Training together made us friends.
Train Your Dog Month Challenge
For those of you who don’t know, the Association of Pet Dog Trainers has made January, Train Your Dog Month.
The past two years we’ve challenged S’Waggers to set a training goal with us. And since the point of training is to build the bond, it doesn’t have to be ambitious.
One training goal I’ve suggested is playing with your dog’s feet when you’re sitting around to make grooming time less nerve-wracking.
At the end of January, everyone who joined the challenge writes about their experience and one participant won a donation to their favorite animal cause.
So I’m asking you now. Are you in?
Frankly, I’m a little beat right now and I could use some encouragement. So if you like the idea of pursuing a January goal that doesn’t involve giving up cookies or beer, let me know in the comments. And if you like the idea of celebrating Train Your Dog Month so much that you’d like to be a co-host with me (it involves writing about the challenge, taking it on yourself, and encouraging others who participate), let me know that too.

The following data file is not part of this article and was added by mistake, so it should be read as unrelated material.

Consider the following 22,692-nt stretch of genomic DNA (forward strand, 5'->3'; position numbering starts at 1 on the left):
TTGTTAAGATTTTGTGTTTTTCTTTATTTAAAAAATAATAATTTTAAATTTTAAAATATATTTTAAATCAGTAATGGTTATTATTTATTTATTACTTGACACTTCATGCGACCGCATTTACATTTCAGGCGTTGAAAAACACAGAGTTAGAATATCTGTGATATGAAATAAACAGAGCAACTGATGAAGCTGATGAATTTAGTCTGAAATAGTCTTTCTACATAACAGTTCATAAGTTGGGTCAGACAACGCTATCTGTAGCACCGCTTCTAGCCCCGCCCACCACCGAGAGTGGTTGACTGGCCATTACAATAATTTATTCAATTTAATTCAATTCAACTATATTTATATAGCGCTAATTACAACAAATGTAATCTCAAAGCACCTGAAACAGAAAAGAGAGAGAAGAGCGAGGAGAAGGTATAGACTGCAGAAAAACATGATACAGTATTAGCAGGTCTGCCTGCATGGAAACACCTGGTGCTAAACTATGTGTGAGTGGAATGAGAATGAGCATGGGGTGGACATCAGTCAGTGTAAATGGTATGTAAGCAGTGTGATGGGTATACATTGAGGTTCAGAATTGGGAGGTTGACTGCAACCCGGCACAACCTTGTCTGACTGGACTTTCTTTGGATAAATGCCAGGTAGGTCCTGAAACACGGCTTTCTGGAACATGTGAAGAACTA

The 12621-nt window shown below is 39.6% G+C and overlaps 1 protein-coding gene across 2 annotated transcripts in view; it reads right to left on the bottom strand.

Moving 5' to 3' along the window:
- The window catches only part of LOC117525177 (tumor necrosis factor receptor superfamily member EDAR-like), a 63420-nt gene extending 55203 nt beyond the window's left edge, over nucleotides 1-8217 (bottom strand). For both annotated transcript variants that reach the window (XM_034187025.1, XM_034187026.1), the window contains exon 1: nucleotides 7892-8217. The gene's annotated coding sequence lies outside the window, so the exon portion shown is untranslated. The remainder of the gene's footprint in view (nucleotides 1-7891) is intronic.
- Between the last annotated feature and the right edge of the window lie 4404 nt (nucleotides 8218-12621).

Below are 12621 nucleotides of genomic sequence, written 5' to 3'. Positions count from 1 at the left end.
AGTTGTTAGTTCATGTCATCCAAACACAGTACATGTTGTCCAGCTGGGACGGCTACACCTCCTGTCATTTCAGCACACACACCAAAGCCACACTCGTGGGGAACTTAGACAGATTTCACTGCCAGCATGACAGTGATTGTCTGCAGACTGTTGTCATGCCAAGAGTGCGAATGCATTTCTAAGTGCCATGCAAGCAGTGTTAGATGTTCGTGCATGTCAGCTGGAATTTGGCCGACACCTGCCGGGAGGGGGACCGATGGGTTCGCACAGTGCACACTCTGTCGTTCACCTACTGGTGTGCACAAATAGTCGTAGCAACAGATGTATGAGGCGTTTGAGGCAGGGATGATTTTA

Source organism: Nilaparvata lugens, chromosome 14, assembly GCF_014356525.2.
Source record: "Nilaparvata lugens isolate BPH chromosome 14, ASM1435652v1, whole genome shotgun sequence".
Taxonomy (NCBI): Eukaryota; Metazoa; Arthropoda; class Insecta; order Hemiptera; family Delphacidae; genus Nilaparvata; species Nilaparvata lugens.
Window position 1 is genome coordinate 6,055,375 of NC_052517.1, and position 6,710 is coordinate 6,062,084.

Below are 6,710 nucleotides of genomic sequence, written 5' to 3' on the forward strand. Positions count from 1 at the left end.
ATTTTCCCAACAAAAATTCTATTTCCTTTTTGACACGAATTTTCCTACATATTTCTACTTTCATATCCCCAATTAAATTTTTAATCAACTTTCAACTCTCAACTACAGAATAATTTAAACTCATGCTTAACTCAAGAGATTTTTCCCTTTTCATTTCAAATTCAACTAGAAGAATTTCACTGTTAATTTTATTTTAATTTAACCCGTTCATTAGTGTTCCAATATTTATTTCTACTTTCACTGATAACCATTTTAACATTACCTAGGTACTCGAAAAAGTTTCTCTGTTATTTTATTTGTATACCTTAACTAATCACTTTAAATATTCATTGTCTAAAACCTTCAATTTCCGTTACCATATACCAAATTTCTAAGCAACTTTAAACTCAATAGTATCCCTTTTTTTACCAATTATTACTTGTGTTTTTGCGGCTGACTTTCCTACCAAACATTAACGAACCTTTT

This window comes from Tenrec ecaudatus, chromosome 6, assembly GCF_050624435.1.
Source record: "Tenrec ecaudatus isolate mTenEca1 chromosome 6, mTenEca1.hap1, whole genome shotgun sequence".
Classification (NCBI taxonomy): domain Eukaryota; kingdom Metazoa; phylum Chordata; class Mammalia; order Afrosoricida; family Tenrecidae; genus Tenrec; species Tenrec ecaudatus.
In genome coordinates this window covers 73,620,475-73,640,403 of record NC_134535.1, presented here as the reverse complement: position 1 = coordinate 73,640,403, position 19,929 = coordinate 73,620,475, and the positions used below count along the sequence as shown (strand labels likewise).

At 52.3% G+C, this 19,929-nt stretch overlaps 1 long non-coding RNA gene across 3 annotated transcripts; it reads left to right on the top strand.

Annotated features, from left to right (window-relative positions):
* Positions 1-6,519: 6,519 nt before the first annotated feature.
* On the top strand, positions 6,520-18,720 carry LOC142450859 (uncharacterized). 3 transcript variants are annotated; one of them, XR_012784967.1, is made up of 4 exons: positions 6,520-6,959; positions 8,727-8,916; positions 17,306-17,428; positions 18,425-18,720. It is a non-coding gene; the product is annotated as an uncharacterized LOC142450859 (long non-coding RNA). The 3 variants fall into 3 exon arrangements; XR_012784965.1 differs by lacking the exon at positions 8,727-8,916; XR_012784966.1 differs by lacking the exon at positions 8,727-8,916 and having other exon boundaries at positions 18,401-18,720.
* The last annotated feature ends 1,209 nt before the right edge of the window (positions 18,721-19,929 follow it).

In the meantime, I’ll see if I’ve met my own training goals.
Meeting My Training Goals
Honey is definitely well-trained using the analogy to the Marines physical fitness program. She does everything I need her to do on a regular basis—come when I call her, walk on a leash without pulling, pay attention to me when we pass other dogs and people on a walk.
And when we need her to do something a little bit extra, like when a foster dog comes to stay, she does that too.
Is Honey perfectly trained? Not by a long shot.
But she is trained well enough to do her job with us. And that’s good enough for me.
Your Turn: How do you decide if your dog is well-trained enough for your needs? Would you like to join the January Train Your Dog Month challenge?